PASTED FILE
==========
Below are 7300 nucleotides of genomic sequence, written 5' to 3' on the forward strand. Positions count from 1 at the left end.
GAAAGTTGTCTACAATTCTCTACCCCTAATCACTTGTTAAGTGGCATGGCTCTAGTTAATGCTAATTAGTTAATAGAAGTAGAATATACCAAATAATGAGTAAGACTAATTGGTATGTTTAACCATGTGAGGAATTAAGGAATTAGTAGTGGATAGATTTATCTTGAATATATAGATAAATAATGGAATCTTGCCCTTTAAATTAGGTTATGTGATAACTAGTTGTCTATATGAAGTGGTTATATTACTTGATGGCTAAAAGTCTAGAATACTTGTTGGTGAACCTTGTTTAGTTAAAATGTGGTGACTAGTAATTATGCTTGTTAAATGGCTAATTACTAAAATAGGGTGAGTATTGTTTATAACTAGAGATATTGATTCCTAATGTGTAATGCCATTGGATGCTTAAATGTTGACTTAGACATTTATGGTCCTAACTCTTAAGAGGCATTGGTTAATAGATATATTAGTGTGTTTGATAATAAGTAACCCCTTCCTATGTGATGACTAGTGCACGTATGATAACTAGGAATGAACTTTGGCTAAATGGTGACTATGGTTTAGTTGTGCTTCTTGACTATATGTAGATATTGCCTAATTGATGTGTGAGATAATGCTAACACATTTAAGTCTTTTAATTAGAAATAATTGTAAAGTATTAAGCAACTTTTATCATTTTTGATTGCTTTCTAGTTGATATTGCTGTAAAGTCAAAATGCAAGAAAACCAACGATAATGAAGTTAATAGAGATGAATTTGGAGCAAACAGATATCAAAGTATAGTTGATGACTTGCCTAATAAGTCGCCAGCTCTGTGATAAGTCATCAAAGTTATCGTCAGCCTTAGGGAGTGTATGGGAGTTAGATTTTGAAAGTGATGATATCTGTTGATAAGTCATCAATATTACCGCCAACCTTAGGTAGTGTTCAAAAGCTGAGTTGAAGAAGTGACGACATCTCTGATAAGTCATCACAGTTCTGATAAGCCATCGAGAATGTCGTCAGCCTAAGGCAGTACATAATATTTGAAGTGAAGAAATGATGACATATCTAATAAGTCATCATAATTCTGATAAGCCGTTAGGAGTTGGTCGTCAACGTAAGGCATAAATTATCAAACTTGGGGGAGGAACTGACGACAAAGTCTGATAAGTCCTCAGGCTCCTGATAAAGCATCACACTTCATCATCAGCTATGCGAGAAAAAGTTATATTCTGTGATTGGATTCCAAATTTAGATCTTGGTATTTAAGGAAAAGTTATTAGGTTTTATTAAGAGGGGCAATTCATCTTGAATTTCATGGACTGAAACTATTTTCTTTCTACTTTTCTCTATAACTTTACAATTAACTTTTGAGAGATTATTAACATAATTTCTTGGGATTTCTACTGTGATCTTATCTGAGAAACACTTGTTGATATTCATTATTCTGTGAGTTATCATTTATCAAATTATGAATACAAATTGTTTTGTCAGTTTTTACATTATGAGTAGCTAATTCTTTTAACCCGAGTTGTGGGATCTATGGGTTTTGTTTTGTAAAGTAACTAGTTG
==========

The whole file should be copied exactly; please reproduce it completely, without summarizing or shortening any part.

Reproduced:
Below are 7300 nucleotides of genomic sequence, written 5' to 3' on the forward strand. Positions count from 1 at the left end.
GAAAGTTGTCTACAATTCTCTACCCCTAATCACTTGTTAAGTGGCATGGCTCTAGTTAATGCTAATTAGTTAATAGAAGTAGAATATACCAAATAATGAGTAAGACTAATTGGTATGTTTAACCATGTGAGGAATTAAGGAATTAGTAGTGGATAGATTTATCTTGAATATATAGATAAATAATGGAATCTTGCCCTTTAAATTAGGTTATGTGATAACTAGTTGTCTATATGAAGTGGTTATATTACTTGATGGCTAAAAGTCTAGAATACTTGTTGGTGAACCTTGTTTAGTTAAAATGTGGTGACTAGTAATTATGCTTGTTAAATGGCTAATTACTAAAATAGGGTGAGTATTGTTTATAACTAGAGATATTGATTCCTAATGTGTAATGCCATTGGATGCTTAAATGTTGACTTAGACATTTATGGTCCTAACTCTTAAGAGGCATTGGTTAATAGATATATTAGTGTGTTTGATAATAAGTAACCCCTTCCTATGTGATGACTAGTGCACGTATGATAACTAGGAATGAACTTTGGCTAAATGGTGACTATGGTTTAGTTGTGCTTCTTGACTATATGTAGATATTGCCTAATTGATGTGTGAGATAATGCTAACACATTTAAGTCTTTTAATTAGAAATAATTGTAAAGTATTAAGCAACTTTTATCATTTTTGATTGCTTTCTAGTTGATATTGCTGTAAAGTCAAAATGCAAGAAAACCAACGATAATGAAGTTAATAGAGATGAATTTGGAGCAAACAGATATCAAAGTATAGTTGATGACTTGCCTAATAAGTCGCCAGCTCTGTGATAAGTCATCAAAGTTATCGTCAGCCTTAGGGAGTGTATGGGAGTTAGATTTTGAAAGTGATGATATCTGTTGATAAGTCATCAATATTACCGCCAACCTTAGGTAGTGTTCAAAAGCTGAGTTGAAGAAGTGACGACATCTCTGATAAGTCATCACAGTTCTGATAAGCCATCGAGAATGTCGTCAGCCTAAGGCAGTACATAATATTTGAAGTGAAGAAATGATGACATATCTAATAAGTCATCATAATTCTGATAAGCCGTTAGGAGTTGGTCGTCAACGTAAGGCATAAATTATCAAACTTGGGGGAGGAACTGACGACAAAGTCTGATAAGTCCTCAGGCTCCTGATAAAGCATCACACTTCATCATCAGCTATGCGAGAAAAAGTTATATTCTGTGATTGGATTCCAAATTTAGATCTTGGTATTTAAGGAAAAGTTATTAGGTTTTATTAAGAGGGGCAATTCATCTTGAATTTCATGGACTGAAACTATTTTCTTTCTACTTTTCTCTATAACTTTACAATTAACTTTTGAGAGATTATTAACATAATTTCTTGGGATTTCTACTGTGATCTTATCTGAGAAACACTTGTTGATATTCATTATTCTGTGAGTTATCATTTATCAAATTATGAATACAAATTGTTTTGTCAGTTTTTACATTATGAGTAGCTAATTCTTTTAACCCGAGTTGTGGGATCTATGGGTTTTGTTTTGTAAAGTAACTAGTTG